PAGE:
Meet Babypod, colloquially known as "the musical tampon," arguably one of the dumbest things you can buy while you're waiting out your pregnancy. Non-colloquially, and according to the website where you can buy one of these bad boys for a very reasonable $133, it's known as "a small intravaginal device that stimulates neural development in unborn babies through music ... Babypod gives [babies] their first musical and learning experience."
You may recall that there was a concert not long ago where Babypod made its sort-of debut onstage with Soraya Arnelas as she sang popular Christmas carols. She was joined by a couple of pregnant ladies, ostensibly with Babypods crammed up their bits, so that's a fun thought to ruminate on.
You might be asking, "Why?" Because really, aren't we all?
There actually is an excuse for this thing, however tenuous, because a Spanish study not long ago developed a kind of prototype of what we now know as the Babypod to test the effects of music on babies in the womb. They found that 85 percent of babies responded to intravaginally delivered tunes — as opposed to external music delivery systems like headphones — by moving their mouths and tongues, realized that this was the result of brain stimulation, and voilà, more crap for you to buy was born.
And why not? We are already inundated with all kinds of tech that's supposed to make our lives way easier in regard to our babies and our bodies, like little paranoia-enabling breathing monitors and smart onesies and dubious crap like smart diapers and something called Bellybuds, which serves pretty much the same function as Babypod, except you don't have to insert it anywhere and the Kardashians apparently pimped it on their show.
None of these things actually makes your baby that much smarter or your life that much easier (yay, more stuff to keep track of/charged/set up alerts for!), but they are packaged nicely, which is why they do have one thing in common: being super expensive and existing, apparently, for that purpose alone.
This isn't even new. There was the whole Baby Einstein thing, remember? Where parents shelled out lots of money for videos of creepy puppets that would supposedly ensure their babies would grow up to help them win the annual family newsletter competition by attending Ivy League schools or whatever.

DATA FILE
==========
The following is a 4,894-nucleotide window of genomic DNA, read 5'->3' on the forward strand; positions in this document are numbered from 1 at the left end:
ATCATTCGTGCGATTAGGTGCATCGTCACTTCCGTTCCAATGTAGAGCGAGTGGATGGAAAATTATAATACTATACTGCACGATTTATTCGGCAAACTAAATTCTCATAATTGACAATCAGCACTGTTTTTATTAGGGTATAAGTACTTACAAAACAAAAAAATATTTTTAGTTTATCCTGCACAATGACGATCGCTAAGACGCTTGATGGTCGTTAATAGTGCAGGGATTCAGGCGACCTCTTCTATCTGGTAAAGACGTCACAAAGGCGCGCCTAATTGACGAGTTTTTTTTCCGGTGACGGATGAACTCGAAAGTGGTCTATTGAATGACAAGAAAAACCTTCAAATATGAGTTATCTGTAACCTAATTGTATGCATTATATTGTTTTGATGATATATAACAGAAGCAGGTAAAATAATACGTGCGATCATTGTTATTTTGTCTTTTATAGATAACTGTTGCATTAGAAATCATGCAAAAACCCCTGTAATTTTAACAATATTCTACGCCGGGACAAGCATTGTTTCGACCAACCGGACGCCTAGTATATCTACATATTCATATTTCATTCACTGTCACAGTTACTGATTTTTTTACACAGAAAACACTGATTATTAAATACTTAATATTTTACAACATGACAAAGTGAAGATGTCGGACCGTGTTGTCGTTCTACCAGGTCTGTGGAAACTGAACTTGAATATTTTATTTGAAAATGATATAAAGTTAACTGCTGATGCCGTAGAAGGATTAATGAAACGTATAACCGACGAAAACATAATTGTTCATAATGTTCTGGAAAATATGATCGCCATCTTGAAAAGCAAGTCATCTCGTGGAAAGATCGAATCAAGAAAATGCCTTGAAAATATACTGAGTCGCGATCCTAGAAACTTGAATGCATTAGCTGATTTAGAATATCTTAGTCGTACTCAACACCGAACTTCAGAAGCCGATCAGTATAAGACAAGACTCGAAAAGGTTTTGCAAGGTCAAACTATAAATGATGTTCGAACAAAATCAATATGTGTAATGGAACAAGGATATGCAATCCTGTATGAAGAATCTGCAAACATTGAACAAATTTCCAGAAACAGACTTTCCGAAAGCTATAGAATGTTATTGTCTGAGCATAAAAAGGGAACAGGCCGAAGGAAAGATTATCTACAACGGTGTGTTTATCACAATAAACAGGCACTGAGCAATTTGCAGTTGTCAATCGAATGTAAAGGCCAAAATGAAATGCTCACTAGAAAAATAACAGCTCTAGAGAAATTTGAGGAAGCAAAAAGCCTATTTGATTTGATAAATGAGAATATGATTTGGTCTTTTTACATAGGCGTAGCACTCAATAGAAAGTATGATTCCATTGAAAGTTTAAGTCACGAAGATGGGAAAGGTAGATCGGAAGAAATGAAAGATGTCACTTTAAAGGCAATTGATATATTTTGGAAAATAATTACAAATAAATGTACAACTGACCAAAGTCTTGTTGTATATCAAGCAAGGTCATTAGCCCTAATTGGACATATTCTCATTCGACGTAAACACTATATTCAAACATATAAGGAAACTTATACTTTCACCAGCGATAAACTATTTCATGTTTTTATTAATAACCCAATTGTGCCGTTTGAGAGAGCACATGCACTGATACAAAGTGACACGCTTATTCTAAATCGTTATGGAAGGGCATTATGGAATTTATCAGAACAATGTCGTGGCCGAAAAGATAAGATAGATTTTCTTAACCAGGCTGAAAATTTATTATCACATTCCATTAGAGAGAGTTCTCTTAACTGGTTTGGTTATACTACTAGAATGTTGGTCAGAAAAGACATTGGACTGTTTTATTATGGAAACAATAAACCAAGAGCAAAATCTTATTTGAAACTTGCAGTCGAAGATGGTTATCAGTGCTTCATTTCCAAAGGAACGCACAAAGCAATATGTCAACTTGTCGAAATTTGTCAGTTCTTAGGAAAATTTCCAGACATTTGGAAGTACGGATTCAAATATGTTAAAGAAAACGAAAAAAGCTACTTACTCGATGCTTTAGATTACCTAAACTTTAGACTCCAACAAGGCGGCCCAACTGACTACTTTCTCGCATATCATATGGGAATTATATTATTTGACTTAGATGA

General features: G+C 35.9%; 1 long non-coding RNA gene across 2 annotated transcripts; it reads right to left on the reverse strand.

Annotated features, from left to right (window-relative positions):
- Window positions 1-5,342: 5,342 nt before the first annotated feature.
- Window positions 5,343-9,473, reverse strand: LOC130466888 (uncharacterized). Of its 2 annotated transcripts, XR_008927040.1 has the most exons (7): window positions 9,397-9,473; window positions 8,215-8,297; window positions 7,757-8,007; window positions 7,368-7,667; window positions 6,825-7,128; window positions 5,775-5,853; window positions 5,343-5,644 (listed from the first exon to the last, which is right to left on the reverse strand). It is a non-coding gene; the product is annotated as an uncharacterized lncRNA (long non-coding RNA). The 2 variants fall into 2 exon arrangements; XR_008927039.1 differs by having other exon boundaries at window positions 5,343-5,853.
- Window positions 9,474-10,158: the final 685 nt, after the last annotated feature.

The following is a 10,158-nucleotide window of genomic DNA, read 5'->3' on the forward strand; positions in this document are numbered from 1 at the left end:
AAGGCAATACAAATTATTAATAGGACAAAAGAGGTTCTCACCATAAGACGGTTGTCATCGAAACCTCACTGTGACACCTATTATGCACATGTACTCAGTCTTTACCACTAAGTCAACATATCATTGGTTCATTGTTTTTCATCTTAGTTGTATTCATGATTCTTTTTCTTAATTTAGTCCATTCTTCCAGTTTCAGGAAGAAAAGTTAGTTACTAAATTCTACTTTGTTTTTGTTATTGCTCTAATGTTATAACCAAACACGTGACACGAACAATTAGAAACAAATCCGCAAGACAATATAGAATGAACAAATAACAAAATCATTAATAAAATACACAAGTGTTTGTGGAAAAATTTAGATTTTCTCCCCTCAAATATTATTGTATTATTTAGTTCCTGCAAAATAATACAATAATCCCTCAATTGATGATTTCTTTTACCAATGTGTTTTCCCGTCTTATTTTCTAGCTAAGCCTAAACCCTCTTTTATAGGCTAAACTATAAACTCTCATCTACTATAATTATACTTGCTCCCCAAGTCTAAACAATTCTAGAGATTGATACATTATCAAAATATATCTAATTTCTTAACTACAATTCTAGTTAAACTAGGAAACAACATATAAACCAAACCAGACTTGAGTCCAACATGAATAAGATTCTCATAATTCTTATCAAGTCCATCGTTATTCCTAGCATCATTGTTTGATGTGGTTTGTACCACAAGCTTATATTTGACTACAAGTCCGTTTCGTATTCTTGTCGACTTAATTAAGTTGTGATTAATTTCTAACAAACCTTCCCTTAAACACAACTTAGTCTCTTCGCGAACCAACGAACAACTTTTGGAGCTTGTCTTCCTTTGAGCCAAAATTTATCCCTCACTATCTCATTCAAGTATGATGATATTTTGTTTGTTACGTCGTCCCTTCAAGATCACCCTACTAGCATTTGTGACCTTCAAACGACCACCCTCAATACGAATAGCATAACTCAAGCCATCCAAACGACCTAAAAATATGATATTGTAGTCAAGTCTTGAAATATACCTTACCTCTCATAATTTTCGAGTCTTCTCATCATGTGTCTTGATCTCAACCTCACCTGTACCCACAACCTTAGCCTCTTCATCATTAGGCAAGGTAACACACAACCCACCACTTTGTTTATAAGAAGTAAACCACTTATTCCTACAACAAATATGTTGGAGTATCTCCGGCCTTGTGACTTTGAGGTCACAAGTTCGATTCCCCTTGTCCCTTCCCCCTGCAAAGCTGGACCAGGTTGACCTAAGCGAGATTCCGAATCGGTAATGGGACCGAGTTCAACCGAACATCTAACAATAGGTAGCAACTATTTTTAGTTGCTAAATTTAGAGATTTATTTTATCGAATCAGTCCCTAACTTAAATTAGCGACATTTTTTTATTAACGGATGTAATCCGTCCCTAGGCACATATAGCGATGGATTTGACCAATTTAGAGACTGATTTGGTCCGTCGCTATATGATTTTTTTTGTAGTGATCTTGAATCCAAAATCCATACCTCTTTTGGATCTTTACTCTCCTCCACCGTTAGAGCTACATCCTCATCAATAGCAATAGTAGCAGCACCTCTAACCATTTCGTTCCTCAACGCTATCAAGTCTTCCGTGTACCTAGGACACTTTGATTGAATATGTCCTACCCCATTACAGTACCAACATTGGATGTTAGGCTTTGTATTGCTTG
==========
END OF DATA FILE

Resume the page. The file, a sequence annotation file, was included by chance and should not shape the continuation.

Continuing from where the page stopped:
It seems that every time there is even the smallest iota of evidence that something might be good for a baby, there's someone more than willing to capitalize on the anxiety of expectant parents by marketing it with that slight undertone that says, "Good parents do this. Don't you want to be a good parent?"
It allows parents to think they're accomplishing something without much effort, when the truth of the matter is that all these devices and strategies are just little blips in your kid's life. They definitely won't remember them, and they certainly won't turn out to be a subpar little human if you don't run out to purchase an app that analyzes their poo or syncs up to their brain waves in utero.
Of course, there's no harm in buying one of these doodads if you can afford it, but there's no reason to feel your kid is missing out if you don't. For centuries children chilled out in the womb with nary a pink-hued, scary-looking earbud-thing in sight, and they managed to grow up to do stuff like discover penicillin and get women voting.
If you've got the money and the spare time, go for it. But see it for what it is: a neat gadget that ultimately won't affect the outcome (your kid). There's no substitute for good parenting, and if you're the type of person who thinks, "Well, why not?" when you see things like the Babypod, you're probably already well on your way.
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